Despite a Cagney-esque supporting turn from Stephen Graham as the volatile Baby Face Nelson, Public Enemies doesn't have the crackle of the best classic Hollywood gangster movies. Rather than an updated genre flick, Public Enemies is an attempt at an accessible art-movie version of the familiar story — self-aware, psychological, dreamy in parts.
Over the past year or so, local roots-rockers John Paul Keith & the One Four Fives seemingly have spent more time on the Hi-Tone Café stage than anyone. But when Keith and his ace band plug in at the Midtown club for a Fourth of July show, it won't be just another night.
The show will be recorded for a possible live album, Keith says, at the behest of the band's label, the Mississippi-based Big Legal Mess, which gave the One Four Fives' debut album Spills & Thrills a national release earlier this year.
Memphis filmmaker Craig Brewer has found some 10-year-old rehearsal footage he shot for the Memphis Confidential Burlesque Show at the Hi-Tone Cafe, and has posted on his BrewTube channel:
Remember how, when you were a kid in the summertime, you'd find that perfect album that became your own personal soundtrack? Maybe it was Van Halen's Diver Down, or the Violent Femmes' Hallowed Ground. You heard it once, and committed each song to your sonic memory so that years later, the opening chords reminded you of pool chlorine and suntan lotion, illicit beers and an extended curfew.
Lately, I've been listening to a lot of bands that reminds me of those summer soundtracks. Songs so good that they sound like you've heard the music before. The Gris Gris' For the Season, for instance, or the Black Lips' "Oh Katrina" or King Khan and BBQ's "Waddling Around." A foundation of old-school rock-and-roll inspiration, ranging from Doug Sahm to Little Richard, with plenty of punk-fueled noise layered atop it to create something new.
Tonight, the 21-year old Segall hits Memphis, performing at the Hi-Tone Cafe along with So-Cal group Charlie and the Moonhearts. He'll be premiering tracks from his upcoming sophomore release, Lemons, due on Goner on July 14.
A mere three years after purchasing the 16-year old Vibe magazine from founder Quincy Jones, the Wicks Group pulled the plug this week, dumping the hip-hop publication on the top of a dust heap already laden with genre-specific music magazines such as No Depression, Harp, and Blender that ceased publishing in recent months. Daily Finance broke the news, followed by this update from The New York Times:
The closure of Vibe leaves just two large-circulation music magazines, XXL and The Source, focusing on hip-hop and R&B. The Source has had its own troubles, going through a bankruptcy and emerging under new ownership last year.
In a memo to staff members announcing the closure, Steve Aaron, chief of the Vibe Media Group, wrote that for months, the company tried in vain to either find new investors or “to restructure the huge debt on our small company.”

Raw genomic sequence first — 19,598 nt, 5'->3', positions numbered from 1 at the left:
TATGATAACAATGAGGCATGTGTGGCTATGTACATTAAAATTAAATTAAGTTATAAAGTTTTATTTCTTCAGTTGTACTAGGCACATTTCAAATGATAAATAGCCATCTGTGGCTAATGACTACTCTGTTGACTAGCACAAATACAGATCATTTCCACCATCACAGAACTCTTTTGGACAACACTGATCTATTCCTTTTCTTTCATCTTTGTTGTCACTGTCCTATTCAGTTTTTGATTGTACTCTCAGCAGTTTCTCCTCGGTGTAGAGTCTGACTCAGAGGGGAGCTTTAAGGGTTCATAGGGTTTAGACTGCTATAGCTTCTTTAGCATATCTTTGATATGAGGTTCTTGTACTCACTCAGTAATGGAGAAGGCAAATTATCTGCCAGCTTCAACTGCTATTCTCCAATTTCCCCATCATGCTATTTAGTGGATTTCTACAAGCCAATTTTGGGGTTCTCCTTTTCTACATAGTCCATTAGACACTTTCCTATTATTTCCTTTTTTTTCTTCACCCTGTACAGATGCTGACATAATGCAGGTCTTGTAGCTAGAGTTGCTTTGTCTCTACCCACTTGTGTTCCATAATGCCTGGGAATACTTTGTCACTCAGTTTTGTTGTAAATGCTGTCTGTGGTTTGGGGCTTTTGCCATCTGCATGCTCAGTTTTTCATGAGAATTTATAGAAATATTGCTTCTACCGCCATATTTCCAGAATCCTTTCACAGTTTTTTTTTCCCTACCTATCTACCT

“The print advertising collapse hit Vibe hard, especially as key ad categories like automotive and fashion, which represented the bulk of our top 10 advertisers, have stopped advertising or gone out of business,” he wrote.
The news might not be all bad.
Jones apparently told EbonyJet.com that he's trying to buy back Vibe from the Wicks Group. Said Jones: “They just messed my magazine all up, but I’m gonna get it back. You better believe it, I’m’a take it online because print and all that stuff is over.”
Meanwhile, the carnage continues: According to this Gawker tip, a beleaguered Spin magazine — an occasional employer of mine — laid off 20 percent of its entire staff yesterday and dropped all freelancers.
Coincidentally, I just received the new issue of Paste Magazine in the mail, with Belle and Sebastian's pasty frontman Stuart Murdoch sporting a tartan jacket on the cover. Will Murdoch's snooze-worthy cover shot really help sell copies?
I just got an email from a friend directing me to Lisa Marie Presley's blog post about Michael Jackson's death, which she posted on her MySpace page earlier this week.
The post, titled "He Knew," is sad, sad, sad.
In it, Lisa Marie divulges that her one-time husband told her he knew he was gonna end up like her father, and the "gutted" feeling she's left with as she tries to process his death. Factor in the mythologies of the various players — the King of Rock and Roll and the King of Pop — and it's loaded with all the elements of a Greek tragedy:
As I sit here overwhelmed with sadness, reflection and confusion at what was my biggest failure to date, watching on the news almost play by play The exact Scenario I saw happen on August 16th, 1977 happening again right now with Michael (A sight I never wanted to see again) just as he predicted, I am truly, truly gutted.
Follow this link for the rest of Lisa Marie's post, which details her efforts to save MJ from "the inevitable," and how she nearly lost herself in the process.